Thursday, July 3 @ 7pm was The Stars and Stripes 5K, which I was eagerly anticipating the entire week. When I anticipate things, it means that I OBSESS over them. It was the only thing going through my mind. The reason for this is because I had a goal. My goal was to complete a 5k in under 30minutes. My very first 5k was 44 minutes, and my very best was 32:32. Coach Von was telling me, about 6 weeks ago, that in the future, he will probably not agree to coach athletes until they can run a sub 30min 5K. This makes perfect sense, as it would show that a runner has, at least, dedicated himself to a degree of fitness as to be worth his time. To most people a 30minute 5K is not a big deal, but I am not most people. I am me, and I am working with what I have, not what most people have. Von made it clear that he meant no offense to me, being that I had never achieved this goal. I relayed to Von that, “I COMPLETELLY understand your thought process, and actually agree with the logic. No offense taken”. I then relayed to myself, “I am gonna cram a muther fu-king sub 30min 5K so far up his fu-king ass the first gosh d*mn chance that I get. He will not know whether to piss his ultra britches or wind his GPS watch.” I have the sneaking suspicion that Von knew exactly what he was doing in having this conversation with me. A*shole. Anyways, Amand Drogmiller, who has become one of my closest CF family members, volunteered to run behind me and keep pace. She was there to warn me to “slow your roll, big boy” at the beginning, and “when you turn this corner you gotta get on it, Beef” at the end. It was tough, absolutely, but it would have been impossible without her help. When I got to the finish line and saw my time 28:05!

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I WAS ELATED! It was a smorgasbord of every drug that I ever loved waiting for me at the finish line. It was every high that I have ever chased, at just the right altitude. It was a Sunday morning Bloody Mary, only to find out that you don’t have to work Monday, PAID! All the feelings that I had pursued in my previous life of drugs and alcohol were waiting for me right there, free of charge, all I could handle, with nothing but healthy consequences.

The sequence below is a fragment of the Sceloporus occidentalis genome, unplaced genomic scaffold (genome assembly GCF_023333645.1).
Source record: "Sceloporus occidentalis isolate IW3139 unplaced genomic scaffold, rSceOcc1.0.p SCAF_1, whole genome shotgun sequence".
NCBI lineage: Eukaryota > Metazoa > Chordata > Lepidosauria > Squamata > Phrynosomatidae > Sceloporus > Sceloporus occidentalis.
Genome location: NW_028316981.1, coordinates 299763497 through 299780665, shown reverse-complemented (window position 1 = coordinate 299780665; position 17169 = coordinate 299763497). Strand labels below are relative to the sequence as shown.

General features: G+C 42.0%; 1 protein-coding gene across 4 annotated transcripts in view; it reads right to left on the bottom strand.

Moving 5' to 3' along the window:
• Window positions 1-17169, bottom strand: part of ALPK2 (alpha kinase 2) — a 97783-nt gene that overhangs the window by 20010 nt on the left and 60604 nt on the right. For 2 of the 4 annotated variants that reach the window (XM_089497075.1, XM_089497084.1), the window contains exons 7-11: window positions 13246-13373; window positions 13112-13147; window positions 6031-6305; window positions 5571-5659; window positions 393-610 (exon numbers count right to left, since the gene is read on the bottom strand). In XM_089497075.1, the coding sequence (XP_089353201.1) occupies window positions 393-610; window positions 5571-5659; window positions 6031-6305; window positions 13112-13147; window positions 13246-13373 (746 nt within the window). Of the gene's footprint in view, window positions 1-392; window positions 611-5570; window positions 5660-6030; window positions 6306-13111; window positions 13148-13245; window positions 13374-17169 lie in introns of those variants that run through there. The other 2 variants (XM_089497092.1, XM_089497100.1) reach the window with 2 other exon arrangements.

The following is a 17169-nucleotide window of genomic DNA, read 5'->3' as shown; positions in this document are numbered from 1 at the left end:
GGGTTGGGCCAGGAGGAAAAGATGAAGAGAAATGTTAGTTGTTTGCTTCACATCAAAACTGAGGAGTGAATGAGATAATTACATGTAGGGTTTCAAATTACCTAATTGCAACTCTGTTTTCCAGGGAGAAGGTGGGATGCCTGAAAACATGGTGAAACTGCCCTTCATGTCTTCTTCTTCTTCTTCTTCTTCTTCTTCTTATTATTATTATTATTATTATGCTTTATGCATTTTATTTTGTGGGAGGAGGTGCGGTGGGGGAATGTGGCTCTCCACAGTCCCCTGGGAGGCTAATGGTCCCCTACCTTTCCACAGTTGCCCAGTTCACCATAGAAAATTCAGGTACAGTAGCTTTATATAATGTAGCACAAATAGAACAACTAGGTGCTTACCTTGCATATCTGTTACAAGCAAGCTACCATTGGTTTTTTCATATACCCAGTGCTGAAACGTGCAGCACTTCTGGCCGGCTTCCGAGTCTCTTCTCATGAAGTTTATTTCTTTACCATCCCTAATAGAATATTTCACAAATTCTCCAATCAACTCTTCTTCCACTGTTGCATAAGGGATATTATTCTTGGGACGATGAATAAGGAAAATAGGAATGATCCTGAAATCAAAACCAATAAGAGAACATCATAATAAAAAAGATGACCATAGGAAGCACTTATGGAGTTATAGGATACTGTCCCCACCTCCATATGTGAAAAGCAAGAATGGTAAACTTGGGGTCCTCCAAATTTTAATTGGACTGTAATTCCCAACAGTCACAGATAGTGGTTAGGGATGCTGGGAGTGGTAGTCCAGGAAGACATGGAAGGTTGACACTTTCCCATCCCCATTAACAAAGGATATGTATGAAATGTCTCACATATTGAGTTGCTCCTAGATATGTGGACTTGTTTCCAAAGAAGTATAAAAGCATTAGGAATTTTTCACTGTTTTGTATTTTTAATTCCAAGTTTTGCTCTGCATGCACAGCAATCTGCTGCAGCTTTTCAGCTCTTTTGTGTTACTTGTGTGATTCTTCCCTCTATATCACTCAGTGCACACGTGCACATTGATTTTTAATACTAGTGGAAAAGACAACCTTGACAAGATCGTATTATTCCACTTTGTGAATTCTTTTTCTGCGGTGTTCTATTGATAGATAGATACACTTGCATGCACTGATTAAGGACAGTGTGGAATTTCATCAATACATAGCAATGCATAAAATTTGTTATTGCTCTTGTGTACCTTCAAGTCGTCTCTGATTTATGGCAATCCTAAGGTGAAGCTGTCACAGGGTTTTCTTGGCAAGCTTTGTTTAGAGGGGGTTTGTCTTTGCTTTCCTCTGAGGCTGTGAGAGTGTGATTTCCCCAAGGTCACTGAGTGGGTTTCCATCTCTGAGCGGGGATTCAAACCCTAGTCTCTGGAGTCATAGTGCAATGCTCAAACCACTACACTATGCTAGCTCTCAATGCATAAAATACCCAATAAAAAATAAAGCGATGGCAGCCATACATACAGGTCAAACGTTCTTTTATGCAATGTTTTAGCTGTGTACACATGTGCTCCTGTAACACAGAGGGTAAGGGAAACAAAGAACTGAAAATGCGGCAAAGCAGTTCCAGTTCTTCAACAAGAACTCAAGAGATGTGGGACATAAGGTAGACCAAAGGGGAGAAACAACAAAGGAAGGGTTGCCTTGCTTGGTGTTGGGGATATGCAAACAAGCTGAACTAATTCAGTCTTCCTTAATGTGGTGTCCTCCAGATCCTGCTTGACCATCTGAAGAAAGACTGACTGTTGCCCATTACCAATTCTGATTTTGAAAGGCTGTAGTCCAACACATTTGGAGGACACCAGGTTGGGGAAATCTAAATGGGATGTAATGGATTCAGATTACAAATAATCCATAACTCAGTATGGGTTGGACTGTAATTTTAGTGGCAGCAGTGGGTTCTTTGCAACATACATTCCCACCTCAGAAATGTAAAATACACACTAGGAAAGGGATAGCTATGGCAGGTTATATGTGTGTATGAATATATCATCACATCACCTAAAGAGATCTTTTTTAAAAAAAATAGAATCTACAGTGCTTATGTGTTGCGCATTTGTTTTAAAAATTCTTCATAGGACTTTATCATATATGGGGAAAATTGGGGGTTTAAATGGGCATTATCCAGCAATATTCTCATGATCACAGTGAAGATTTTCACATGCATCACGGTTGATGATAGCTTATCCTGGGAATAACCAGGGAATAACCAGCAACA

Now, I told you that I am a drama queen. I warned you that I do things BIG, or not at all. I told you that I am passionate, loud, and emotionally driven. CAUTION: scenes might be graphic, and unsuitable for young viewers and, so called, tough guys. When I got to my vehicle in the parking lot, the big beefy wheels fell off of my overheated, oversized, overworked body. I let out a moan that mimicked that of a man passing a kidney stone. I sobbed uncontrollably. It was like the first and 10th time that I watched Mr. Holland’s Opus. I was pounding on the steering wheel and clinching on the cloth seats. The snot had blown out of my nose, and connected to my top lip, which already had saliva that connected from top lip to bottom and arced to my chin. I was trying to get it together, kinda, and was playing Charlie Daniel’s on my snot fiddle. All tears of absolute gratitude, it was fu-cking beautiful. I have a heavy faith in God. I do not preach, because I don’t know anything about him. I am not sure that I fit in any particular religion, and don’t particularly care. I stay out of religion, or lack thereof. In my opinion, you are all fu-king right, because you are all fu-cking crazy….and you ain’t gonna convince a crazy person that they ain’t right. Trust me, I know. All I know, is that God is good, all the time. I could not help but reflect on all the people that God has placed in my life that go OUT OF THEIR WAY to help me be happy, and MOST IMPORTANT, help me feel accepted. It is not one or two, but an entire world of wonderful people who give their time, energy, patience, knowledge, food, encouragement, skills, and ears to help get me a little further down the road. Through my joyful tears, I thought about what Amanda had so selflessly done. How she gave up her entire race to sit back and make sure that MY goal was accomplished, never mentioning hers. I asked myself if I would have done the same for her, or anybody else. My answer was this, “absolutely not”, not going into this race would I have been willing to do what she did. However, as I sat there on top of my mountain, in my huge piece of sh*t Suburban, which felt like a royal chariot, and wiping off my tears, while my body feeling wonderfully broken, assed out, without another ounce of gas in the tank, I asked myself if I would be willing to do what Amanda did for me, if it meant helping someone get the high that comes with it. My answer, “any and every fu*cking day of the week.” Thanks Amanda for teaching me to be a better person.

Peace, Love, and all things Beef related.

Wilson Horrell

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